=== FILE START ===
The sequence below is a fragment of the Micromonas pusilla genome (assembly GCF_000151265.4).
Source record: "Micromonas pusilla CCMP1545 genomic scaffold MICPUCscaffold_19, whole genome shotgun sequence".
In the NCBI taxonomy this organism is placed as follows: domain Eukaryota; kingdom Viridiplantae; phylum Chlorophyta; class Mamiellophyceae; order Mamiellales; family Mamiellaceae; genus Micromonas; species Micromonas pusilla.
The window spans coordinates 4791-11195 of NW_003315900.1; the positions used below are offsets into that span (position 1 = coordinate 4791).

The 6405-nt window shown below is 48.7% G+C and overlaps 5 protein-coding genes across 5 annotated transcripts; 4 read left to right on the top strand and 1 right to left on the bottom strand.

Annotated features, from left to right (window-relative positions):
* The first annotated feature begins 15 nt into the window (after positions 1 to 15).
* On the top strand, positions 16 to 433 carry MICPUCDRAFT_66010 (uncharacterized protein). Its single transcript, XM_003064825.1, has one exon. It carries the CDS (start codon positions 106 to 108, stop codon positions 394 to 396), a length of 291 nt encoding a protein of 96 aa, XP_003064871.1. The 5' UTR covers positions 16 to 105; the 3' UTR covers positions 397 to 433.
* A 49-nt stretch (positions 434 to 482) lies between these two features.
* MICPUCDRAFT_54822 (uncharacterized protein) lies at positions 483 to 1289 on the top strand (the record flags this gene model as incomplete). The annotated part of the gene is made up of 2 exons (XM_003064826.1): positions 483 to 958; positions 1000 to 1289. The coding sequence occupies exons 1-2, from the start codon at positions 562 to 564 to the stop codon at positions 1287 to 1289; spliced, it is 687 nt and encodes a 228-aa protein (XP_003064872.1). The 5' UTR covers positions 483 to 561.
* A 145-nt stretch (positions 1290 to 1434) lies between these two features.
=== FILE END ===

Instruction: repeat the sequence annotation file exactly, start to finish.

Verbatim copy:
The sequence below is a fragment of the Micromonas pusilla genome (assembly GCF_000151265.4).
Source record: "Micromonas pusilla CCMP1545 genomic scaffold MICPUCscaffold_19, whole genome shotgun sequence".
In the NCBI taxonomy this organism is placed as follows: domain Eukaryota; kingdom Viridiplantae; phylum Chlorophyta; class Mamiellophyceae; order Mamiellales; family Mamiellaceae; genus Micromonas; species Micromonas pusilla.
The window spans coordinates 4791-11195 of NW_003315900.1; the positions used below are offsets into that span (position 1 = coordinate 4791).

The 6405-nt window shown below is 48.7% G+C and overlaps 5 protein-coding genes across 5 annotated transcripts; 4 read left to right on the top strand and 1 right to left on the bottom strand.

Annotated features, from left to right (window-relative positions):
* The first annotated feature begins 15 nt into the window (after positions 1 to 15).
* On the top strand, positions 16 to 433 carry MICPUCDRAFT_66010 (uncharacterized protein). Its single transcript, XM_003064825.1, has one exon. It carries the CDS (start codon positions 106 to 108, stop codon positions 394 to 396), a length of 291 nt encoding a protein of 96 aa, XP_003064871.1. The 5' UTR covers positions 16 to 105; the 3' UTR covers positions 397 to 433.
* A 49-nt stretch (positions 434 to 482) lies between these two features.
* MICPUCDRAFT_54822 (uncharacterized protein) lies at positions 483 to 1289 on the top strand (the record flags this gene model as incomplete). The annotated part of the gene is made up of 2 exons (XM_003064826.1): positions 483 to 958; positions 1000 to 1289. The coding sequence occupies exons 1-2, from the start codon at positions 562 to 564 to the stop codon at positions 1287 to 1289; spliced, it is 687 nt and encodes a 228-aa protein (XP_003064872.1). The 5' UTR covers positions 483 to 561.
* A 145-nt stretch (positions 1290 to 1434) lies between these two features.